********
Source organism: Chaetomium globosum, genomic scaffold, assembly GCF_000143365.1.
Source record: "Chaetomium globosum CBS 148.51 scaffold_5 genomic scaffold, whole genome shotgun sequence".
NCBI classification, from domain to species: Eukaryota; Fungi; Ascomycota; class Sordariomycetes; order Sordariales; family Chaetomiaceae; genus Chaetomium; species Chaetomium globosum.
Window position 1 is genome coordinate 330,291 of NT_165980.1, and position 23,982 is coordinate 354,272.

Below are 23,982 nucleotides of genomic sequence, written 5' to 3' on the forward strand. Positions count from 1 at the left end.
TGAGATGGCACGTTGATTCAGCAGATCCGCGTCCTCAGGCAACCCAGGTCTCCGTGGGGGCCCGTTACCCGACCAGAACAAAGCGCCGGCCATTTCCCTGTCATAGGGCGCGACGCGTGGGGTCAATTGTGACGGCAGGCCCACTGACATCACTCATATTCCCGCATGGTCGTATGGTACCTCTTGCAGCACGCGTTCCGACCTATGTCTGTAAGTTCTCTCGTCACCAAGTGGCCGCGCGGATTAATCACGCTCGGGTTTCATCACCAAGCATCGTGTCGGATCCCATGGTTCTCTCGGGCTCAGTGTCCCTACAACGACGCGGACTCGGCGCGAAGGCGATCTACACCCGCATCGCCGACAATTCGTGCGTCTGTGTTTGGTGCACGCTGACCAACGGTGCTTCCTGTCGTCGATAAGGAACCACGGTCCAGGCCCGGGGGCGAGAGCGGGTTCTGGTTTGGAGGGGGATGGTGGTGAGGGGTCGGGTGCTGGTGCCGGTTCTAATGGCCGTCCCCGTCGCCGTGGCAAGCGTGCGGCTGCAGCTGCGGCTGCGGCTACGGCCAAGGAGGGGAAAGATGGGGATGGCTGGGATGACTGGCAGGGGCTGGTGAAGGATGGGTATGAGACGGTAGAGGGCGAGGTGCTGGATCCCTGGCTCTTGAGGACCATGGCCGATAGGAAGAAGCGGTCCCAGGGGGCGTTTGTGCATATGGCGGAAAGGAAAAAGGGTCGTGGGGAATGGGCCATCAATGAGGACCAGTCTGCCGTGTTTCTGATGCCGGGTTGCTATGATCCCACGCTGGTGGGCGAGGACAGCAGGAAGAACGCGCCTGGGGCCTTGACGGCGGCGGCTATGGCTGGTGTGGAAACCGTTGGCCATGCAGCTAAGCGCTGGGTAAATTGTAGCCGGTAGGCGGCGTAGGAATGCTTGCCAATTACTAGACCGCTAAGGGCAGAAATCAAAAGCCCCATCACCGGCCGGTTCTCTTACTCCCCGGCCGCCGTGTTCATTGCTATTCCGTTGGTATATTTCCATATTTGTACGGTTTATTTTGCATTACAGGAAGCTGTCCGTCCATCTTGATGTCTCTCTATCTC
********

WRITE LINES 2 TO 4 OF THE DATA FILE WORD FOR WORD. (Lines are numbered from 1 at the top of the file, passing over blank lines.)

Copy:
Source record: "Chaetomium globosum CBS 148.51 scaffold_5 genomic scaffold, whole genome shotgun sequence".
NCBI classification, from domain to species: Eukaryota; Fungi; Ascomycota; class Sordariomycetes; order Sordariales; family Chaetomiaceae; genus Chaetomium; species Chaetomium globosum.
Window position 1 is genome coordinate 330,291 of NT_165980.1, and position 23,982 is coordinate 354,272.